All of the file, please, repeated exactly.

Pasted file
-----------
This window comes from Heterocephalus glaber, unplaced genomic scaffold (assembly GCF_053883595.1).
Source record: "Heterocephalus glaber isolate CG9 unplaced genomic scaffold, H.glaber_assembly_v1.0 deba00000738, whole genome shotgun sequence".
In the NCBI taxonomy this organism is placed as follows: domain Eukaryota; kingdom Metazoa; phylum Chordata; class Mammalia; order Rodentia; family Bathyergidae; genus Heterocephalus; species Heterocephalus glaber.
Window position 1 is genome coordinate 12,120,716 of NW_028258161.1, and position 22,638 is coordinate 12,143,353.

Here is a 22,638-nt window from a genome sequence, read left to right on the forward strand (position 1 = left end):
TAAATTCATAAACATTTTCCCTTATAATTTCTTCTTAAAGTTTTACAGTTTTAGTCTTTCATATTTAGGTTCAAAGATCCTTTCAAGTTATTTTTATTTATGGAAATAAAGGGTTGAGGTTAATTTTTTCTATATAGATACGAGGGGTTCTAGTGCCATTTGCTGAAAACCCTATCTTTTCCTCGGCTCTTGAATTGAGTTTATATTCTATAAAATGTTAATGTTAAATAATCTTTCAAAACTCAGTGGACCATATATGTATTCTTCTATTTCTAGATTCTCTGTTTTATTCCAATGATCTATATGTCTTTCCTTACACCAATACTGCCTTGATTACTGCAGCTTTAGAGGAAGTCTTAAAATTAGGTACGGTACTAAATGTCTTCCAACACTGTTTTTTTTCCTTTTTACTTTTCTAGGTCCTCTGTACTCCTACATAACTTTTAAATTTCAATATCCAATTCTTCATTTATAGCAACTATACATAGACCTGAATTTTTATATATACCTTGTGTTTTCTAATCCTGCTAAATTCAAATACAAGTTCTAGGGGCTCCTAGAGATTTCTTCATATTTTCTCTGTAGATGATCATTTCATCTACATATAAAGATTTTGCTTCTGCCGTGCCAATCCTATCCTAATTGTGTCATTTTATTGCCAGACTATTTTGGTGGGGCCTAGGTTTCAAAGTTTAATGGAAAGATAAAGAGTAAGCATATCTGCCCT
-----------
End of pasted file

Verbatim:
This window comes from Heterocephalus glaber, unplaced genomic scaffold (assembly GCF_053883595.1).
Source record: "Heterocephalus glaber isolate CG9 unplaced genomic scaffold, H.glaber_assembly_v1.0 deba00000738, whole genome shotgun sequence".
In the NCBI taxonomy this organism is placed as follows: domain Eukaryota; kingdom Metazoa; phylum Chordata; class Mammalia; order Rodentia; family Bathyergidae; genus Heterocephalus; species Heterocephalus glaber.
Window position 1 is genome coordinate 12,120,716 of NW_028258161.1, and position 22,638 is coordinate 12,143,353.

Here is a 22,638-nt window from a genome sequence, read left to right on the forward strand (position 1 = left end):
TAAATTCATAAACATTTTCCCTTATAATTTCTTCTTAAAGTTTTACAGTTTTAGTCTTTCATATTTAGGTTCAAAGATCCTTTCAAGTTATTTTTATTTATGGAAATAAAGGGTTGAGGTTAATTTTTTCTATATAGATACGAGGGGTTCTAGTGCCATTTGCTGAAAACCCTATCTTTTCCTCGGCTCTTGAATTGAGTTTATATTCTATAAAATGTTAATGTTAAATAATCTTTCAAAACTCAGTGGACCATATATGTATTCTTCTATTTCTAGATTCTCTGTTTTATTCCAATGATCTATATGTCTTTCCTTACACCAATACTGCCTTGATTACTGCAGCTTTAGAGGAAGTCTTAAAATTAGGTACGGTACTAAATGTCTTCCAACACTGTTTTTTTTCCTTTTTACTTTTCTAGGTCCTCTGTACTCCTACATAACTTTTAAATTTCAATATCCAATTCTTCATTTATAGCAACTATACATAGACCTGAATTTTTATATATACCTTGTGTTTTCTAATCCTGCTAAATTCAAATACAAGTTCTAGGGGCTCCTAGAGATTTCTTCATATTTTCTCTGTAGATGATCATTTCATCTACATATAAAGATTTTGCTTCTGCCGTGCCAATCCTATCCTAATTGTGTCATTTTATTGCCAGACTATTTTGGTGGGGCCTAGGTTTCAAAGTTTAATGGAAAGATAAAGAGTAAGCATATCTGCCCT